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H. Sun, K. Hollman, E. Mikula, J. V. Jester, T. Juhasz; Measurement of Corneal Elasticity With Acoustic Radiation Force Elastic Microscope. Invest. Ophthalmol. Vis. Sci. 2009;50(13):1762.
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Corneal biomechanics plays an important role in determining the eye’s structural integrity, optical power and the overall quality of vision. A critical limitation to increasing our understanding of how corneal biomechanics controls corneal stability and refraction is the lack of non-invasive technologies that microscopically measure local biomechanical properties, such as corneal elasticity within the 3D space. We demonstrate that by measuring the movement of a femtosecond laser generated cavitation bubble as it interacts with an acoustic radiation force, we can determine local values for an individual cornea’s Young’s modulus, without altering its structure.
A porcine cadaver cornea was placed into a layer of gelatin within a water tank filled with de-ionized water.Femtosecond laser pulses with 5 mJ energy induced optical breakdown within the stroma and produced a cavitation bubble for radiation force measurements. A 20 MHz two-element confocal ultrasonic transducer applied 6.5 ms acoustic radiation force-chirp bursts to the bubble with the outer element (1.5 MHz) while the bubble position was monitored within the cornea using pulse-echoes with the center element (20 MHz). A cross-correlation method was used to measure bubble displacements and determine exponential time constants of the temporal responses. Maximum bubble displacements are inversely proportional to the local Young’s modulus.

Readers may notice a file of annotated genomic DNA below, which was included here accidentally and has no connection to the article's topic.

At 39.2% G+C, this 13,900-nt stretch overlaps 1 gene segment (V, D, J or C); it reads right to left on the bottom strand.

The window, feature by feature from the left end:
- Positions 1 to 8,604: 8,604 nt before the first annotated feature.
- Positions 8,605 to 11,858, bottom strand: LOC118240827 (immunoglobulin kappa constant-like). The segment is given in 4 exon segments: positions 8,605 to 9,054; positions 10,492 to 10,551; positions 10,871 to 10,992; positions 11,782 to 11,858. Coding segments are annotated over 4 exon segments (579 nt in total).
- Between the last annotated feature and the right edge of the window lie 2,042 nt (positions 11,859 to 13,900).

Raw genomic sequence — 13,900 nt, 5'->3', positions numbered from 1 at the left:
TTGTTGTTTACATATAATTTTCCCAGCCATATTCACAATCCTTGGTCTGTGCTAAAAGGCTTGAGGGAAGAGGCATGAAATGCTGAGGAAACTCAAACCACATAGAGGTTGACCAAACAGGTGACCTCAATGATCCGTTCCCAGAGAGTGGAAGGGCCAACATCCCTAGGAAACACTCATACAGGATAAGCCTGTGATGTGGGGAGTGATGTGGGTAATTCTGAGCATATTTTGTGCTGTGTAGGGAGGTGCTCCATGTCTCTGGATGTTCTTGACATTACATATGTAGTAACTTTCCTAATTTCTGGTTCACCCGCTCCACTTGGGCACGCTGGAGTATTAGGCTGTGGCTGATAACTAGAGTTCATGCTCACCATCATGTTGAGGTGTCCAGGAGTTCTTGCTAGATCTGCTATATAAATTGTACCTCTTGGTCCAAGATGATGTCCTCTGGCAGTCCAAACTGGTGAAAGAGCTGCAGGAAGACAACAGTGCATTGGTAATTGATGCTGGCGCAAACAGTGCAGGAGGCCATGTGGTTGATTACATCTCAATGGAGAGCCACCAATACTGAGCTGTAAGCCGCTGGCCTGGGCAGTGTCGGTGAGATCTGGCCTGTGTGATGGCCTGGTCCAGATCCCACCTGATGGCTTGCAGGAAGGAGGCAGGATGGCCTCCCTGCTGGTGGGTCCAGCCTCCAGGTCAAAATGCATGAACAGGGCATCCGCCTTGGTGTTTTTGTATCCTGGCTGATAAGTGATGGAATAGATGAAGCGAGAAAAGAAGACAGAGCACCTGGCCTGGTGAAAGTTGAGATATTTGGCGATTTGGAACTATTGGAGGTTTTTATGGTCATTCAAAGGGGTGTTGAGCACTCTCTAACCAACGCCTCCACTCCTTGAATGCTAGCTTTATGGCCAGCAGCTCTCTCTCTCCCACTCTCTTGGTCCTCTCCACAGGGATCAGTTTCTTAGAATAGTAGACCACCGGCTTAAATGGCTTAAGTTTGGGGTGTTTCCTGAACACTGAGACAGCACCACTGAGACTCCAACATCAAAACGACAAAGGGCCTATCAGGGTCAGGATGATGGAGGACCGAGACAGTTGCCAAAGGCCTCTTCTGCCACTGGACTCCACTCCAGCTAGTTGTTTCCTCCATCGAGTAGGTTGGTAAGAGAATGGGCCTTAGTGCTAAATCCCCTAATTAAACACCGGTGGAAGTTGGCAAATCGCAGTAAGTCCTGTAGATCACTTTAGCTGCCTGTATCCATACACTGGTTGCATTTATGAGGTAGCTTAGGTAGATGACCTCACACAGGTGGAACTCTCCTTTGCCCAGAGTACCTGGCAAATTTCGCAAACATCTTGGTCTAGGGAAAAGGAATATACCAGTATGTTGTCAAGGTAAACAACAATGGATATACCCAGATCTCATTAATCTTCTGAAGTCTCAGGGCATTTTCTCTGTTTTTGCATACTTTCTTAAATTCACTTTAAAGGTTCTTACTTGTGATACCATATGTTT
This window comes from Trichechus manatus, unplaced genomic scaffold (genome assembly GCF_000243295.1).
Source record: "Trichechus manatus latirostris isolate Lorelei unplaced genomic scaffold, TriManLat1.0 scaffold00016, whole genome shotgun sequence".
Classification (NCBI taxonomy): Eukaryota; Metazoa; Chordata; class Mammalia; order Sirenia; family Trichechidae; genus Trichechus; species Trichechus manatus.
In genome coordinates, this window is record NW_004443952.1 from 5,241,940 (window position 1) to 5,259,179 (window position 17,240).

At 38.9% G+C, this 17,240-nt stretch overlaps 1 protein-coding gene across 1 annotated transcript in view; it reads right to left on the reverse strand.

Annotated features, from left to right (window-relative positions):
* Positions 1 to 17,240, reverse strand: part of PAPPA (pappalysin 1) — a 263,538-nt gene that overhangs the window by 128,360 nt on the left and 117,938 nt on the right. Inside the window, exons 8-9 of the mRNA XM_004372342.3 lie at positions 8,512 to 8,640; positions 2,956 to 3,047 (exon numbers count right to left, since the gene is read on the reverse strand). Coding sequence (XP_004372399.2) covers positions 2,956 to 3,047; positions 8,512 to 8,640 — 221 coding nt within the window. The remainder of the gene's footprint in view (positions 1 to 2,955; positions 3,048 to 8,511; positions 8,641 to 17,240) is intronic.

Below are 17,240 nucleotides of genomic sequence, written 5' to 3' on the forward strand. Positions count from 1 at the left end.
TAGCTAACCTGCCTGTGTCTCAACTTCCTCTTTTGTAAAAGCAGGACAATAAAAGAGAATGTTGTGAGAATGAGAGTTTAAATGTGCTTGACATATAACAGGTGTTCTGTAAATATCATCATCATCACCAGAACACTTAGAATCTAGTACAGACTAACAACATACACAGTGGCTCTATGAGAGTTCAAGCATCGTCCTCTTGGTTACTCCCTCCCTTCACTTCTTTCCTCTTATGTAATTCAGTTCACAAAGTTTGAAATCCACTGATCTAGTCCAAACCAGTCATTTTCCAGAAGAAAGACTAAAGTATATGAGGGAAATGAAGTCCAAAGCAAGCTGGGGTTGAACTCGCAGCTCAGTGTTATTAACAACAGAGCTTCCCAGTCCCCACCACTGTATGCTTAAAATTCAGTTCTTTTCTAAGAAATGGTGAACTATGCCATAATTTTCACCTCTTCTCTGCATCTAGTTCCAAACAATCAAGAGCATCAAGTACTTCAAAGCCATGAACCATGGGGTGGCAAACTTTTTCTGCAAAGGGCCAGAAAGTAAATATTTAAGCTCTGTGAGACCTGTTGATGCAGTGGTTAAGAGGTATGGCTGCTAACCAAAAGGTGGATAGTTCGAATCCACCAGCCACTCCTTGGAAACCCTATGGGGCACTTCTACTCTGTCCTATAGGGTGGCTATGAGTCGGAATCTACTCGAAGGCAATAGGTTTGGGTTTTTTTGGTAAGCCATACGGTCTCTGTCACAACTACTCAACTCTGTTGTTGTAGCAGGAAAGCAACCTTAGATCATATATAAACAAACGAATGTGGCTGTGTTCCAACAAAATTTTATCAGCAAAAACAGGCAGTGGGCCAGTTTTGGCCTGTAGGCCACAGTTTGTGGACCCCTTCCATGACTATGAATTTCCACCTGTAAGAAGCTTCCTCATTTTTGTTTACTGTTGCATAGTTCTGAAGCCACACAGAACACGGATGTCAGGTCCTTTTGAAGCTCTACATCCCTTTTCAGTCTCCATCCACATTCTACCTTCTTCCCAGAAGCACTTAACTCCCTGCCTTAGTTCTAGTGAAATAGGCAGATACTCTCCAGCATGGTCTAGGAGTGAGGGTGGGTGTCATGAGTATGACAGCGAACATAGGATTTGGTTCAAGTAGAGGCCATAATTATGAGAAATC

The bubble response to acoustic radiation force shows a maximum displacement of approximately 6 mm. Young’s modulus estimates are made by accounting for differences in bubble size according to the square root of integrated backscatter and comparing with reference displacements in gelatin phantoms with known mechanical properties. Measurements yielded a Young’s modulus of E20MH= 16 +/- 2.5 kPa in the direction perpendicular to the corneal surface and were in reasonable agreement with elasticity values obtained with traditional microelastometer (E2M =13.7 +/- 9.8 kPa). Histology studies indicated no detectable damage at the location of the acoustic radiation force microscopy (ARFEM) measurements.
Our results indicate that local elasticity of the cornea can be measured with ARFEM with spatial resolution in the micron range. Since ARFEM did not introduce permanent damage to the tissue it is candidate for possible future in vivo corneal elasticity studies.
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